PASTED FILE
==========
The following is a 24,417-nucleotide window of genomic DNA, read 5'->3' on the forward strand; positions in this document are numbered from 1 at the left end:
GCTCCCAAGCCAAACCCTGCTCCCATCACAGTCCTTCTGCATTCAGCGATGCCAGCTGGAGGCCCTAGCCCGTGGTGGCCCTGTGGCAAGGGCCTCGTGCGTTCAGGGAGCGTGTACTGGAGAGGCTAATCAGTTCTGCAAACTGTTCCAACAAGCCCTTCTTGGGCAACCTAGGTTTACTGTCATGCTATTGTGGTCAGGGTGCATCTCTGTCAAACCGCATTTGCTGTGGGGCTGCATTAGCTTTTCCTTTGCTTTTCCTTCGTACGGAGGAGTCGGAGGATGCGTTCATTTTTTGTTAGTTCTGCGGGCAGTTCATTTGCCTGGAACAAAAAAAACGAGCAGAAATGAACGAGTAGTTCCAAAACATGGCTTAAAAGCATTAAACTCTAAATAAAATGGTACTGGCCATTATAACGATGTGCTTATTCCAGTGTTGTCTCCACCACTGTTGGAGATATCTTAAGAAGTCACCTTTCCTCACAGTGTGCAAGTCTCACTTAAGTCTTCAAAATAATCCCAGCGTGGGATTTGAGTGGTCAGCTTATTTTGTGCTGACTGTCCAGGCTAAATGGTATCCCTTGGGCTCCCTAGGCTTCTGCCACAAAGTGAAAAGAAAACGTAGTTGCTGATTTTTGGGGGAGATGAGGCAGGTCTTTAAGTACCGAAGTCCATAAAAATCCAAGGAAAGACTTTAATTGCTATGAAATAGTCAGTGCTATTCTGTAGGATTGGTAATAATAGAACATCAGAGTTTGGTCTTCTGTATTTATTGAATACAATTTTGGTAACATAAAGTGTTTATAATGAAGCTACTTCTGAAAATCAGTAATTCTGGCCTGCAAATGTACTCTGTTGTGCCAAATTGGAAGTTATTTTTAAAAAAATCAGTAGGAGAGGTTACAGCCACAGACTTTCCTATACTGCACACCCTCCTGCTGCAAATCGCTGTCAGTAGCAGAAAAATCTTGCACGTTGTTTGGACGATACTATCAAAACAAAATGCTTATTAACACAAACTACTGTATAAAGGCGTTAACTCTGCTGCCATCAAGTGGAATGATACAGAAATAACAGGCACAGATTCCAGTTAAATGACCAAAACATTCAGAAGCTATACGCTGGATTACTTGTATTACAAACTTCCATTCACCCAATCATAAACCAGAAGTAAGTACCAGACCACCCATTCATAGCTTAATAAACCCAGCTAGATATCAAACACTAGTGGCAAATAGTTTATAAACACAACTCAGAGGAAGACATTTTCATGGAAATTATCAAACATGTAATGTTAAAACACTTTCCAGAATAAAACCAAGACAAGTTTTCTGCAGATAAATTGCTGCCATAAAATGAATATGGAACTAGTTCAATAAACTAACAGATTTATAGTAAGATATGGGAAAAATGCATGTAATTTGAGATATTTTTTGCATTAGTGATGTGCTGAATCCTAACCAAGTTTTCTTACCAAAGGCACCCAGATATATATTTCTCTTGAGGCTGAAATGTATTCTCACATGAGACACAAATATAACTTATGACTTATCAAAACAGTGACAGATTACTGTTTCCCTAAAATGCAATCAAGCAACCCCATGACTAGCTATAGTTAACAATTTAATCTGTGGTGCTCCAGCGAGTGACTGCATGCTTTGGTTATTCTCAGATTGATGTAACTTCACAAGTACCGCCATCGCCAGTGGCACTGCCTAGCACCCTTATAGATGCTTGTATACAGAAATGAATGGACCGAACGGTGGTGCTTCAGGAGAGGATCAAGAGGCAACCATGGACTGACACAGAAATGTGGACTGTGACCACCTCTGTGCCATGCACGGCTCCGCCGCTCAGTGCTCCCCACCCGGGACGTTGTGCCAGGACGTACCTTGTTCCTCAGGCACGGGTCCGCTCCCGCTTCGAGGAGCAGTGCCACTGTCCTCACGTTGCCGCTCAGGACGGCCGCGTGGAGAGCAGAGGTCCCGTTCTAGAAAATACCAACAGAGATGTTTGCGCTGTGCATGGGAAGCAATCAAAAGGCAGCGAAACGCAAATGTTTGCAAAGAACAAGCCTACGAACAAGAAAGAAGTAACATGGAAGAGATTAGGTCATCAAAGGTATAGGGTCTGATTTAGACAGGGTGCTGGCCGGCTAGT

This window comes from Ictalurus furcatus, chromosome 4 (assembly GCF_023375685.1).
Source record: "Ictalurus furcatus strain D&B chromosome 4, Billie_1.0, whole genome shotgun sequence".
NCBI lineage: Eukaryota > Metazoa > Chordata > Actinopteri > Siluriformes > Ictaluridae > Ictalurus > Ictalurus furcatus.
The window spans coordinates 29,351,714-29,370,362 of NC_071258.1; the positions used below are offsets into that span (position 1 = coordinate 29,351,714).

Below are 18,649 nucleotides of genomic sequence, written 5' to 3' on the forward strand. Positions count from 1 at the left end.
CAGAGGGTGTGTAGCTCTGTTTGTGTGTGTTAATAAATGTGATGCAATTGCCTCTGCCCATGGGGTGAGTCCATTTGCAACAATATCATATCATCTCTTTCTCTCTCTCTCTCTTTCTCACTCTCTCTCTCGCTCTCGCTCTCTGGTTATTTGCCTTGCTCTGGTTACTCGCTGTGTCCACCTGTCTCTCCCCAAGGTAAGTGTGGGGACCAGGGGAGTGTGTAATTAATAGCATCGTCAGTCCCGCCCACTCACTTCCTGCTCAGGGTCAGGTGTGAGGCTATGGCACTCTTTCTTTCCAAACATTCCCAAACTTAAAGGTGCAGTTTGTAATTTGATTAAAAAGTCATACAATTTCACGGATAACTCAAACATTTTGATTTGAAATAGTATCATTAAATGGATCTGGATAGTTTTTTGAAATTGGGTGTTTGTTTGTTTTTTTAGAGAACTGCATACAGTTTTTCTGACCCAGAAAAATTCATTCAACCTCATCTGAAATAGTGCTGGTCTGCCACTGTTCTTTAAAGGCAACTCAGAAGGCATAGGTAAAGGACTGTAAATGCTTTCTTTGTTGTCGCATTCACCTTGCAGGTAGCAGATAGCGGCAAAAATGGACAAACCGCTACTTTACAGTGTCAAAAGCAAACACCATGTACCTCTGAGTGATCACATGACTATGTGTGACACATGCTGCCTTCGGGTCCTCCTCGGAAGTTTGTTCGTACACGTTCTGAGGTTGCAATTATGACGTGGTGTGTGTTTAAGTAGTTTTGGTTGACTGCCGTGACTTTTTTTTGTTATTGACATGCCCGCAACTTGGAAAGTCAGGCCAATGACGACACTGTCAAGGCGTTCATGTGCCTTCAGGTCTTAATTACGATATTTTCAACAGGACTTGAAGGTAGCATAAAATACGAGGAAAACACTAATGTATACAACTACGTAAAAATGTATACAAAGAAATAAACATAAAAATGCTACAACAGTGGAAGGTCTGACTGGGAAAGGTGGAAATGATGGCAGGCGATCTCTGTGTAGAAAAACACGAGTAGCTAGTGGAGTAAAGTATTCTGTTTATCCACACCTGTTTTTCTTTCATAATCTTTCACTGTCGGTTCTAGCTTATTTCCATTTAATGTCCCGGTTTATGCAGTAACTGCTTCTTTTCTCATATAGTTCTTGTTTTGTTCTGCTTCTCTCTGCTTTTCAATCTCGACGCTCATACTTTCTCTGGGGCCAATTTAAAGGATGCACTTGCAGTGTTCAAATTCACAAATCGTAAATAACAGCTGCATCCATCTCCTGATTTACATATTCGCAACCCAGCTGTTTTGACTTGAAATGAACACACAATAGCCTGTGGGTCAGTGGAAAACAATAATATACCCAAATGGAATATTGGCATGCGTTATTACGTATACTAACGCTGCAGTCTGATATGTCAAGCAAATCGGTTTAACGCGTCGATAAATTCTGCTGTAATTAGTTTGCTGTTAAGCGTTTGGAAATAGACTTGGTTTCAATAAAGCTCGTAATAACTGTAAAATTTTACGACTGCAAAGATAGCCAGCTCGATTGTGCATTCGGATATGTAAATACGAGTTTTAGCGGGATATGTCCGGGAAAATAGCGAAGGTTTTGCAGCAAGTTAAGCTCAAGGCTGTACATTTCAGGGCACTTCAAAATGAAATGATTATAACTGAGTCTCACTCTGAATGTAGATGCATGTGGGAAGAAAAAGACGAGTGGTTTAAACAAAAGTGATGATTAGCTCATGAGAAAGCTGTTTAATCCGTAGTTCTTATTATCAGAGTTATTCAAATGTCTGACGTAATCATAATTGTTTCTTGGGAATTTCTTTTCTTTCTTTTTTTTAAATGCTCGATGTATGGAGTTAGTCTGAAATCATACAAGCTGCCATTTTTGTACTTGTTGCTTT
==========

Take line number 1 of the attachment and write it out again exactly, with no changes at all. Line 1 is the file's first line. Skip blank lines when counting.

The following is a 24,417-nucleotide window of genomic DNA, read 5'->3' on the forward strand; positions in this document are numbered from 1 at the left end: